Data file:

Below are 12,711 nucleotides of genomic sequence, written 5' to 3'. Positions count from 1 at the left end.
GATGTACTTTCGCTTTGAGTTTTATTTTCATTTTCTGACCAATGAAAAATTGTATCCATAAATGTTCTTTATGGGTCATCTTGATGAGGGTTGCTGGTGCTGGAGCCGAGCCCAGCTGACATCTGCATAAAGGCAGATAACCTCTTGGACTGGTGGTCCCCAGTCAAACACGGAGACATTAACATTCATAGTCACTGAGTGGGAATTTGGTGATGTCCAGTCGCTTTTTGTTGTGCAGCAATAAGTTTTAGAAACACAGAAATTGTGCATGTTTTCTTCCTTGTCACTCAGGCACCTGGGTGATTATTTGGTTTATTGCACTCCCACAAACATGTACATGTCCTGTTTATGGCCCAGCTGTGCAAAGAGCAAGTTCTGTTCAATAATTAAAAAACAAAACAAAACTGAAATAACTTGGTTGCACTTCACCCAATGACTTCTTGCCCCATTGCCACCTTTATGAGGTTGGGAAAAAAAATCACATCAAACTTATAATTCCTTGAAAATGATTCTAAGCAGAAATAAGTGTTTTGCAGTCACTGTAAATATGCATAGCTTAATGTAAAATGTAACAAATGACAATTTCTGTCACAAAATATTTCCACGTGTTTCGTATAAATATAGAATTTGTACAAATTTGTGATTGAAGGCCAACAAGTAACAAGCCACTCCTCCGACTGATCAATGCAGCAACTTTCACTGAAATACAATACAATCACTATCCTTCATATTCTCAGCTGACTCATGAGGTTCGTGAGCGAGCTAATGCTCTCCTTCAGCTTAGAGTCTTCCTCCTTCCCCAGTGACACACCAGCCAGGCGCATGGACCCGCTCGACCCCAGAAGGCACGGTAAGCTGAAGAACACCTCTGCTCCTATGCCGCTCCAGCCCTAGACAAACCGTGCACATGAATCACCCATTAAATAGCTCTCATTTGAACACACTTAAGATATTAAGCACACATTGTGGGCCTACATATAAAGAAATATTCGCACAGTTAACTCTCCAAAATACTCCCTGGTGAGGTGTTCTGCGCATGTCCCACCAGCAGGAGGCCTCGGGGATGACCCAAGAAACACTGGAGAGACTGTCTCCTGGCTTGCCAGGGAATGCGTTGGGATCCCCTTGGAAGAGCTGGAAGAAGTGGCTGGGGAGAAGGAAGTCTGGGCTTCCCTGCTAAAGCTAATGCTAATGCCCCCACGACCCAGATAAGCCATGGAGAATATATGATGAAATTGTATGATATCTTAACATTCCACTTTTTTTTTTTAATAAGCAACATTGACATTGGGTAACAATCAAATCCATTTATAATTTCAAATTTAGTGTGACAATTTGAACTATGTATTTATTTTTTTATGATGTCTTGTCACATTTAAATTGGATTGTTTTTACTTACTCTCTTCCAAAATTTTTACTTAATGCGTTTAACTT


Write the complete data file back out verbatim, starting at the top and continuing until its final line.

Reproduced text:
Below are 12,711 nucleotides of genomic sequence, written 5' to 3'. Positions count from 1 at the left end.
GATGTACTTTCGCTTTGAGTTTTATTTTCATTTTCTGACCAATGAAAAATTGTATCCATAAATGTTCTTTATGGGTCATCTTGATGAGGGTTGCTGGTGCTGGAGCCGAGCCCAGCTGACATCTGCATAAAGGCAGATAACCTCTTGGACTGGTGGTCCCCAGTCAAACACGGAGACATTAACATTCATAGTCACTGAGTGGGAATTTGGTGATGTCCAGTCGCTTTTTGTTGTGCAGCAATAAGTTTTAGAAACACAGAAATTGTGCATGTTTTCTTCCTTGTCACTCAGGCACCTGGGTGATTATTTGGTTTATTGCACTCCCACAAACATGTACATGTCCTGTTTATGGCCCAGCTGTGCAAAGAGCAAGTTCTGTTCAATAATTAAAAAACAAAACAAAACTGAAATAACTTGGTTGCACTTCACCCAATGACTTCTTGCCCCATTGCCACCTTTATGAGGTTGGGAAAAAAAATCACATCAAACTTATAATTCCTTGAAAATGATTCTAAGCAGAAATAAGTGTTTTGCAGTCACTGTAAATATGCATAGCTTAATGTAAAATGTAACAAATGACAATTTCTGTCACAAAATATTTCCACGTGTTTCGTATAAATATAGAATTTGTACAAATTTGTGATTGAAGGCCAACAAGTAACAAGCCACTCCTCCGACTGATCAATGCAGCAACTTTCACTGAAATACAATACAATCACTATCCTTCATATTCTCAGCTGACTCATGAGGTTCGTGAGCGAGCTAATGCTCTCCTTCAGCTTAGAGTCTTCCTCCTTCCCCAGTGACACACCAGCCAGGCGCATGGACCCGCTCGACCCCAGAAGGCACGGTAAGCTGAAGAACACCTCTGCTCCTATGCCGCTCCAGCCCTAGACAAACCGTGCACATGAATCACCCATTAAATAGCTCTCATTTGAACACACTTAAGATATTAAGCACACATTGTGGGCCTACATATAAAGAAATATTCGCACAGTTAACTCTCCAAAATACTCCCTGGTGAGGTGTTCTGCGCATGTCCCACCAGCAGGAGGCCTCGGGGATGACCCAAGAAACACTGGAGAGACTGTCTCCTGGCTTGCCAGGGAATGCGTTGGGATCCCCTTGGAAGAGCTGGAAGAAGTGGCTGGGGAGAAGGAAGTCTGGGCTTCCCTGCTAAAGCTAATGCTAATGCCCCCACGACCCAGATAAGCCATGGAGAATATATGATGAAATTGTATGATATCTTAACATTCCACTTTTTTTTTTTAATAAGCAACATTGACATTGGGTAACAATCAAATCCATTTATAATTTCAAATTTAGTGTGACAATTTGAACTATGTATTTATTTTTTTATGATGTCTTGTCACATTTAAATTGGATTGTTTTTACTTACTCTCTTCCAAAATTTTTACTTAATGCGTTTAACTT